When Telangana state was carved out of the united Andhra Pradesh in 2014, the smaller residual state of Andhra Pradesh (AP) was formed. This note briefly captures the development of the electricity sector, with special focus on distribution, from FY15 to FY20 in AP. It provides a brief sector overview and covers trends in power purchase, electricity demand, quality of supply and distribution company finances, and major developments in regulatory oversight.
From a situation of power shortage, the sector has moved to high surplus. There has been significant increase in centralised wind and solar capacity and marginal increase in state owned thermal capacity. Contribution of power purchase from renewable sources went up from 3% in FY15 to 18% in FY20. Generation capacity addition was largely driven by the Power For All agreement of 2014. This had projected ambitions sector growth, but the actual demand has been much less. After the government change in 2019, there has been many changes in the sector policies. These include a reluctance to purchase power from existing projects, while pursuing market power purchase and addition of more centralised solar and pumped hydro capacity.
Demand growth has been significant in domestic and high-tension agriculture, but moderate in industrial and commercial categories. Agriculture consumption is more than one-fourth of the total and is free, leading to high state subsidy, especially to the Southern distribution company.
There has been improvement in the quality of supply and service, especially in urban and semi-urban areas. Power supply to agriculture was increased from seven hours to nine hours in multiple spells to nine-hour day time supply. With support from Energy Efficiency Services Limited, AP implemented energy efficiency programs in LEDs, fans, street lights and agriculture pumpsets.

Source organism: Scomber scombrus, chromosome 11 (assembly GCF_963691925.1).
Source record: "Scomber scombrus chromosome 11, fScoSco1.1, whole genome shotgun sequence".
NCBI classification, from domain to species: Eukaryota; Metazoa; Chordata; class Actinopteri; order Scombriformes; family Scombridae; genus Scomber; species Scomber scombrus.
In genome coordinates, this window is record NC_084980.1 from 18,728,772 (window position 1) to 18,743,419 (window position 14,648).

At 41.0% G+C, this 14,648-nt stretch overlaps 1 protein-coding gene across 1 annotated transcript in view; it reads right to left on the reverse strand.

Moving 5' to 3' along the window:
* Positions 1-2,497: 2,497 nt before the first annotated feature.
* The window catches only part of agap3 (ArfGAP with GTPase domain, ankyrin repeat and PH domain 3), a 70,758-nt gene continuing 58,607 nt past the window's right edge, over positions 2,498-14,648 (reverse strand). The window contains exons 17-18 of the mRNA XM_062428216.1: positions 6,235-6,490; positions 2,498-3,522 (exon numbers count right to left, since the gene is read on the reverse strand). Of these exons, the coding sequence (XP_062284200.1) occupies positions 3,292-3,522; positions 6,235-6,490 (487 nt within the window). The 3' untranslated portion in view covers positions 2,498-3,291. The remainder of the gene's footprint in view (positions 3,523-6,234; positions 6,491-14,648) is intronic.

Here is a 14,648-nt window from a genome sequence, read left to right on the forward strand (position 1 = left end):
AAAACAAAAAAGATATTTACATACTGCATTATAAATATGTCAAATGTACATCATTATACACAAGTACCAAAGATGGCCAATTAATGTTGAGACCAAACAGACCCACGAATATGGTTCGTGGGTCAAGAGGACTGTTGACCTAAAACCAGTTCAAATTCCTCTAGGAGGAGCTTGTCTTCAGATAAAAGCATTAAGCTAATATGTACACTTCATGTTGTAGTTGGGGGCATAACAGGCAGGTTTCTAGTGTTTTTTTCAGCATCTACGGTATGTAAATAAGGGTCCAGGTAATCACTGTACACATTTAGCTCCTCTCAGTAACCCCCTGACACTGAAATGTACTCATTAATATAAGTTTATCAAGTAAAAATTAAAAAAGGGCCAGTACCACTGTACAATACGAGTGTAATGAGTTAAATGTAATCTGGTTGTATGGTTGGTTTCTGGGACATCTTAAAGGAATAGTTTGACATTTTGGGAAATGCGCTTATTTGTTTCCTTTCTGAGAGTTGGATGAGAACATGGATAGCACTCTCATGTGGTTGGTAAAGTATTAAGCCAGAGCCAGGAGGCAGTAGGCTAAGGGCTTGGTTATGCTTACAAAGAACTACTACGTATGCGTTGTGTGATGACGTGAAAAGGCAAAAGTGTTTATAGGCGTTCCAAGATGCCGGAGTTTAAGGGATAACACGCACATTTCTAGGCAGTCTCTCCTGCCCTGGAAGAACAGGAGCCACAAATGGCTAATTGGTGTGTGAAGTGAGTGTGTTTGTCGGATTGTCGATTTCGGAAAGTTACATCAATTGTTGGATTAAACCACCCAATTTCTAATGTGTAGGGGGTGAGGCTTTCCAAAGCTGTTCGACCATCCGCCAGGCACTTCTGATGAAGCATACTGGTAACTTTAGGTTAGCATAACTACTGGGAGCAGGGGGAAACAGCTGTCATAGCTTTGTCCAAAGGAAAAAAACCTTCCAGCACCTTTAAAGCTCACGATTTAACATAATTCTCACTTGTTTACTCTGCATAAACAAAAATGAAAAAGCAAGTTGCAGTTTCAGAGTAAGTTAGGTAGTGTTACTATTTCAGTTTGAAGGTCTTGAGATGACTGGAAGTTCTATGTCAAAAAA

Modest tariff revisions were carried out in the initial years, but not from 2019. Tariff orders were issued on time, but there has been delays in the true-up of supply as well as distribution business. Subsidy payments were below the committed amount from FY17 onwards and arrears from consumers are high. Power purchase cost from many renewable projects as well as state owned thermal projects are high. Due to all these reasons, financial losses of the distribution companies have been increasing over the years. This challenge is tough to overcome, considering the poor financial situation of the State, with high debts and many welfare programs.
State Electricity Regulatory Commission was set up with full strength after state formation and continues so, even after the formation of a new Commission in 2019-20. Staff strength has been low, but the Commission managed to bring out tariff orders and few regulations. But it could not effectively prevent costly power purchase and increasing financial losses of the distribution companies.
AP has recently carved out a third distribution company, set up a corporation to provide solar power for agriculture, set up a new institution - AP Judicial Preview - to approve all major infrastructure projects and announced the plan to implement Direct Benefit Transfer of subsidy to agriculture. These recent developments are not analysed in this note. The full overview can be read here.